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From "Bryan Pendleton (JIRA)" <j...@apache.org>
Subject [jira] [Commented] (DERBY-6773) Derby throws plain SQLIntegrityConstraintViolationException
Date Mon, 02 Mar 2015 22:41:04 GMT

    [ https://issues.apache.org/jira/browse/DERBY-6773?page=com.atlassian.jira.plugin.system.issuetabpanels:comment-tabpanel&focusedCommentId=14343922#comment-14343922

Bryan Pendleton commented on DERBY-6773:

I think you have exactly the right idea about the approach to the fix.

The constraint name and table name are held in the StandardException object,
in the "arguments" array. You can see the constraint name and table name
being associated with the StandardException at line 592 of

                        StandardException se =
                                SQLState.LANG_DUPLICATE_KEY_CONSTRAINT, indexOrConstraintName,
                        throw se;

And at line 233 of org.apache.derby.impl.jdbc.Util.java we have the
StandardException and we are using it to create the SQLException:

        public static SQLException generateCsSQLException(StandardException se)
        return ExceptionFactory.getInstance().getSQLException(
                se.getMessage(), se.getMessageId(), (SQLException) null,
                se.getSeverity(), se, se.getArguments());

So it would seem that we can access the arguments to learn the constraint
name and table name and pass them to the new SQLException subclass that
we wish to create.

I think we will also have to pay attention to the complications described in DERBY-1178, though.

Hmmm... this is turning into a larger project than I was hoping it would.

Still, it would be very interesting to see if you can just create a new exception
subclass instance, in SQLExceptionFactory.java, and pass it the constraint name and
table name from the arguments.

Something along the idea of this:

Index: SQLExceptionFactory.java
--- SQLExceptionFactory.java    (revision 1662607)
+++ SQLExceptionFactory.java    (working copy)
@@ -82,8 +82,8 @@
         } else if (sqlState.startsWith(SQLState.SQL_DATA_PREFIX)) {
             ex = new SQLDataException(message, sqlState, severity, ferry);
         } else if (sqlState.startsWith(SQLState.INTEGRITY_VIOLATION_PREFIX)) {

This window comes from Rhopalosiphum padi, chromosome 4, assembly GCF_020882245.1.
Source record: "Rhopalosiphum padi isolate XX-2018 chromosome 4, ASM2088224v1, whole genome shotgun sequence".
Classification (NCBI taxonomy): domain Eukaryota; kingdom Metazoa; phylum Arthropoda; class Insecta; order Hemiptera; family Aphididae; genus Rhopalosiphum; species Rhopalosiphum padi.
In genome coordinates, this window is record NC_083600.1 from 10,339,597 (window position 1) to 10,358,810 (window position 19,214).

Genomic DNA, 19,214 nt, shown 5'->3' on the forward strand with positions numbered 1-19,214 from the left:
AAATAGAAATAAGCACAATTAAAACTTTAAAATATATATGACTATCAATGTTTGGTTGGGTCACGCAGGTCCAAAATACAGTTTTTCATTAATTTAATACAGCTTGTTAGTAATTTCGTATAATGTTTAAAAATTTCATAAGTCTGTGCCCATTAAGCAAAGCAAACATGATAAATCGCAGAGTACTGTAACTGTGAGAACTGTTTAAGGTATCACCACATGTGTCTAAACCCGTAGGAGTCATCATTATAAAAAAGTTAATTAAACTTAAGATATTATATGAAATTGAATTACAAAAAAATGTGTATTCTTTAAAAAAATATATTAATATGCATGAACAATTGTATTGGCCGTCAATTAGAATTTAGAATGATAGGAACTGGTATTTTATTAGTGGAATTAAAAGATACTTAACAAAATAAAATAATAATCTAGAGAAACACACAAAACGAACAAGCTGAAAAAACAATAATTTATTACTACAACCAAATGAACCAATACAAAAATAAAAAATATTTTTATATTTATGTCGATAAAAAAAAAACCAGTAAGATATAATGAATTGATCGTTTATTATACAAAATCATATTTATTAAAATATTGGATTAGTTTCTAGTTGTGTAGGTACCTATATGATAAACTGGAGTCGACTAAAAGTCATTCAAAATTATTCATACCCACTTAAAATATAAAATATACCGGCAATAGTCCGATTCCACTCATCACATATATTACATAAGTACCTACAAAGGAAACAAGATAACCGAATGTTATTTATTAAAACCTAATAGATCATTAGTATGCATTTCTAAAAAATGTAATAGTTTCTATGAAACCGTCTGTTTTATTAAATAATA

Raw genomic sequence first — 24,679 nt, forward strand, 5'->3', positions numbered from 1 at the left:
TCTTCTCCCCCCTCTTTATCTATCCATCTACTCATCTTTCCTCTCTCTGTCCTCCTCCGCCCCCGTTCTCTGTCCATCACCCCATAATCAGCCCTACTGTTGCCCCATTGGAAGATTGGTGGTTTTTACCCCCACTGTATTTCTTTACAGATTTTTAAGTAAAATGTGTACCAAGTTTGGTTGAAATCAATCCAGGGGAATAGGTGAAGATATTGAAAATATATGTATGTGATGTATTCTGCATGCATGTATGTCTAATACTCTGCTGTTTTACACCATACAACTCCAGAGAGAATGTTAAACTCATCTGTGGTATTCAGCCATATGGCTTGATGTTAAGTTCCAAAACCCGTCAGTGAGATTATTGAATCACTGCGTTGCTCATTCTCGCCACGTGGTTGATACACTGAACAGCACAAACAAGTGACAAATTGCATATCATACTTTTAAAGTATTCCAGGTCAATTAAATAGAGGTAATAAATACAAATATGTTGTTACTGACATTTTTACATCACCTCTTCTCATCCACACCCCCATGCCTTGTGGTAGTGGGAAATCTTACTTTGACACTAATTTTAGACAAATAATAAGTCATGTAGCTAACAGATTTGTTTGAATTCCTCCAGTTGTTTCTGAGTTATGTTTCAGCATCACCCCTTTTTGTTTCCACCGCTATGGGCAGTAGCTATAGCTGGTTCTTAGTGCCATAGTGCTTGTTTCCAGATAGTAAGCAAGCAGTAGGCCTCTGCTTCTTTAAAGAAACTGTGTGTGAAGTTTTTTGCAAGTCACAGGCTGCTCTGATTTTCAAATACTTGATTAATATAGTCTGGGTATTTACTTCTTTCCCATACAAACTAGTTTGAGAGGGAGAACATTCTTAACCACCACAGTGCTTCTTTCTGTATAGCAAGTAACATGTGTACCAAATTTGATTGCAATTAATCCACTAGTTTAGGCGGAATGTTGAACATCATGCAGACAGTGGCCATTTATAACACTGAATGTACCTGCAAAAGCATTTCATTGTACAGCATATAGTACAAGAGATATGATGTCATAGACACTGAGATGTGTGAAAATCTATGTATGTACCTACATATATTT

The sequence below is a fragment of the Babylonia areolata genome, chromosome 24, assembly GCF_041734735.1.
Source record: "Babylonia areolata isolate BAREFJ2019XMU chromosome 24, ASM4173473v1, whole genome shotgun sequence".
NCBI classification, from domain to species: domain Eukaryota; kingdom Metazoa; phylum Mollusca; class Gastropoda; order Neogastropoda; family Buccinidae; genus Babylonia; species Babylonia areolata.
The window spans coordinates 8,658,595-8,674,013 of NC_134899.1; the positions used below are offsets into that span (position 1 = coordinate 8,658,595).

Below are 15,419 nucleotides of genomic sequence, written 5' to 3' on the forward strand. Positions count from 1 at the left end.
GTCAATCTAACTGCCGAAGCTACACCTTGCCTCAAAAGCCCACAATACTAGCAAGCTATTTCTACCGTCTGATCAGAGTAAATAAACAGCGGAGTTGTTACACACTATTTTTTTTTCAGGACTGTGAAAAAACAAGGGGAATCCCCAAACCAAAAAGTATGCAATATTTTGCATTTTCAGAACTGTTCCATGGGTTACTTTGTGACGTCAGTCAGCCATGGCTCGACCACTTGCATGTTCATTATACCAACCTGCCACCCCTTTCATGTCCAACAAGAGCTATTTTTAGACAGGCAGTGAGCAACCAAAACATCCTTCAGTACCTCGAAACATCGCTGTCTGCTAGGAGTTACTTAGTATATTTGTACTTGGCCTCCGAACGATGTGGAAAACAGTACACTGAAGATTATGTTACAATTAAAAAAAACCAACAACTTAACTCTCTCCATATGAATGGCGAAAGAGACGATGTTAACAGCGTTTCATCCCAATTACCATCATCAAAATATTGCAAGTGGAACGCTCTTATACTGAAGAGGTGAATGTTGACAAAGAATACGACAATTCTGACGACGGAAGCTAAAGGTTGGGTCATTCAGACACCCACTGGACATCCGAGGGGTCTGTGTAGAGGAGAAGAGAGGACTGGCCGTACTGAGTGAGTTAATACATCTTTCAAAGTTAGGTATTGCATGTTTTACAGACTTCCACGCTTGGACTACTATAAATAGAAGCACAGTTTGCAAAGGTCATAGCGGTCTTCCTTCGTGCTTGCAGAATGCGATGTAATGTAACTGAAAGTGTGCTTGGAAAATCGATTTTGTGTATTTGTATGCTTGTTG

-            ex = new SQLIntegrityConstraintViolationException(message, sqlState,
-                    severity, ferry);
+            ex = new DerbySQLIntegrityConstraintViolationException(message, sqlState,
+                    severity, ferry, args[0], args[1]);
         } else if (sqlState.startsWith(SQLState.AUTHORIZATION_SPEC_PREFIX)) {
             ex = new SQLInvalidAuthorizationSpecException(message, sqlState,
                     severity, ferry);

> Derby throws plain SQLIntegrityConstraintViolationException
> -----------------------------------------------------------
>                 Key: DERBY-6773
>                 URL: https://issues.apache.org/jira/browse/DERBY-6773
>             Project: Derby
>          Issue Type: Improvement
>          Components: JDBC
>    Affects Versions:
>         Environment: Windows 7 x86_64, Java
>            Reporter: Jochen Wiedmann
>            Assignee: Abhinav Gupta
>            Priority: Minor
>         Attachments: DERBY6733Repro.java
> If a unique constraint is violated by an insert statement, then Derby throws an SQLIntegrityConstraintViolationException.
The error message contains, in particular, the constraint name and the table name.
> To distinguish between cases with various constraints, Derby should instead throw a subclass
of SQLIntegrityConstraintViolationException, with methods like getConstraintName(), and getTableName().
> See also https://hibernate.atlassian.net/browse/HHH-9516.

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